June 24, 2012

By Popular Demand - My Concerns

Last week, I asked my extended circle (via Facebook) what they wanted to hear about on this blog. Both my mom and my best friend's mom (who is like a second mom to me) want to hear about my concerns for The Trip. I'm guessing this is because they themselves have some concerns about The Trip.

Certainly there are a lot of things I could be worried about. I could worry about money or safety or being away from loved ones. I could worry about getting sick or getting jobs when we get back to SF. 

But I don't worry about any of these things. Want to know why?
I'm not worried about these things now because these are the things Tom and I worried about endlessly in making the decision to take this trip. We carefully weighed each of the above risks. 

Money? We've saved our butts off to make this happen. We have savings for the trip. We have savings to come back and live off of. We have savings for unexpected expenses. And we didn't even touch any of our long-term savings (ie: 401K). So, no. I don't worry about that.

Safety? Nope. Travelling is not really more dangerous than your every day life. For every horror story you hear about American travelers getting hurt or killed overseas in accidents, the equivalent is happening inside our country in droves. In my opinion, the danger in travelling comes from the traveller losing their common sense. You don't walk down abandoned, dark alleyways by yourself at home, right? So why would you do it in Bangkok? When was the last time you got into a car with a complete stranger while in your hometown? Not recently, huh? You probably shouldn't do that in Singapore either. What about getting mugged or pickpocketed? You probably don't carry around every last cent to your name and all your important documents in your pockets, right? That would be risky and stupid. So I won't do that in Saigon either. Sure - bad things happen to people travelling. There are car accidents and any number of freak accidents that could occur. But, if that happens (and I hope it won't and I'm sure it won't), it will not have happened because I was in a foreign country. It will have happened because, unfortunately, sometimes that stuff happens. And I'm certainly not going to live my life (home or abroad) worrying about all those what-ifs. (For a rundown of some of our safety precautions, read this post.)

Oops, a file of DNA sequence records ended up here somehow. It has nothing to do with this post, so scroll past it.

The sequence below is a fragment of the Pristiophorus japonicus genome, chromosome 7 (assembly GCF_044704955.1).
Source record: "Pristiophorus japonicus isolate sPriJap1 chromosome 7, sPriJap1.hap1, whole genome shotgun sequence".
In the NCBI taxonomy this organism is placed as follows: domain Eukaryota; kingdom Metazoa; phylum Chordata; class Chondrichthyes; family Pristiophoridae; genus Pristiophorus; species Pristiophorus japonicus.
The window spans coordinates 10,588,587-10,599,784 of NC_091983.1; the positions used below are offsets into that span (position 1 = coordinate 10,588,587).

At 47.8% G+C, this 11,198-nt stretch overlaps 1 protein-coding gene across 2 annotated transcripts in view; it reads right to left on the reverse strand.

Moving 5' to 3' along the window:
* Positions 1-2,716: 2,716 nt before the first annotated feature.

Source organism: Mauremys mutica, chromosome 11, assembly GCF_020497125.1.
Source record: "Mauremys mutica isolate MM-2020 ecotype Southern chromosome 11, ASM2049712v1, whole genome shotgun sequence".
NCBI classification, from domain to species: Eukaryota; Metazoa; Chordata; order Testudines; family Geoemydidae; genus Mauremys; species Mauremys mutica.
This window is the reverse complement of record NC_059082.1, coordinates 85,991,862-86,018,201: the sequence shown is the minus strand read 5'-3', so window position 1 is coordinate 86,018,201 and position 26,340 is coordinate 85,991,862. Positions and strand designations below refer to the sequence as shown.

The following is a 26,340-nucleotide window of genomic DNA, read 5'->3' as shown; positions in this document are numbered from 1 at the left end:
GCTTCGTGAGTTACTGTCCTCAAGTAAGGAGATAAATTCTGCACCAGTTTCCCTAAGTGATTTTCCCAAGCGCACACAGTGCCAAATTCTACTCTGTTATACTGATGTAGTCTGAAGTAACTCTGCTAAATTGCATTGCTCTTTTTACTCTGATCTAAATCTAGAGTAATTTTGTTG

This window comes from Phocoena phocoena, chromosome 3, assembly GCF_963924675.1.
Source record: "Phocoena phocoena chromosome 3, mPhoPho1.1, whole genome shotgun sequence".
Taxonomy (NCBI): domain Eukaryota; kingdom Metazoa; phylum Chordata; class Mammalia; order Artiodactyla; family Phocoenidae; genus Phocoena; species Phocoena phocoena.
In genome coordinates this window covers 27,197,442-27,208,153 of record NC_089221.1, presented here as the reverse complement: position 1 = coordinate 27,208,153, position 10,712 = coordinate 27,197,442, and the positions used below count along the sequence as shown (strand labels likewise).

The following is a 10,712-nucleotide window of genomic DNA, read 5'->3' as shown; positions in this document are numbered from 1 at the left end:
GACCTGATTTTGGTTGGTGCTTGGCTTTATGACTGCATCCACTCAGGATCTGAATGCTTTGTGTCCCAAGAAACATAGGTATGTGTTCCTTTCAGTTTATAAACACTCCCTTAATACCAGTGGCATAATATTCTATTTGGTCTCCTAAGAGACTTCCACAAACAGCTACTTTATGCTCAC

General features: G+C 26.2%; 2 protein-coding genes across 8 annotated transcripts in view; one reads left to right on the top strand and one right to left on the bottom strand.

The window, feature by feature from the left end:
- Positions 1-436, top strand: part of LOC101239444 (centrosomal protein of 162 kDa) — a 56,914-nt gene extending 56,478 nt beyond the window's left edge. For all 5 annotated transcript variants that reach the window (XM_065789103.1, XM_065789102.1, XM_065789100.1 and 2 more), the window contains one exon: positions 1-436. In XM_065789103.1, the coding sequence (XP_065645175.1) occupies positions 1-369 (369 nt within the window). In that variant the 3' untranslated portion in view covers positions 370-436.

Being Away From Loved Ones? Concerned isn't the right word. I'll miss everyone - that's for sure. But some of my closest relationships are already long-distance. When I drive through Missouri in September as part of our cross-country road trip, it will be the first time I've seen BFF Lauren since our trip to Russia a year ago. I saw BFF Ashley in April when she came for a visit, but it had been 9 months of missing her before that. And I have confidence in the friendships that aren't already long-distance. We've amassed a pretty solid group of pals, and distance is nothing to a true friendship. We'll see nearly all of our friends and family on our cross-country road trip before we head to India, and we'll see all of them again on our drive back, approximately a year later. In the meantime, we'll Skype (SFSwains) and email...and we'll just deal. (BTW - did you know we have a blog that friends and family can read while we're gone?!?!)

Getting Sick? Sure. That's a little scary. But mostly, it's scary because I think about how different and uncomfortable it would be to get really sick or injured somewhere else. Luckily, we'll have some awesome travel insurance by then! (See Tom's post on the topic here.) There's adequate healthcare in almost every country in the world if you get to the right city/place.

Getting Jobs When We Get Back? Not worried about that either. It will happen. I realize this is an optimistic point of view but, as the sidebar description of us says, "We're idealists," and, like I said above, we've saved enough money to live off of for awhile if we have difficulty finding work. We'll talk more soon about each of our specific work situations. Stay tuned.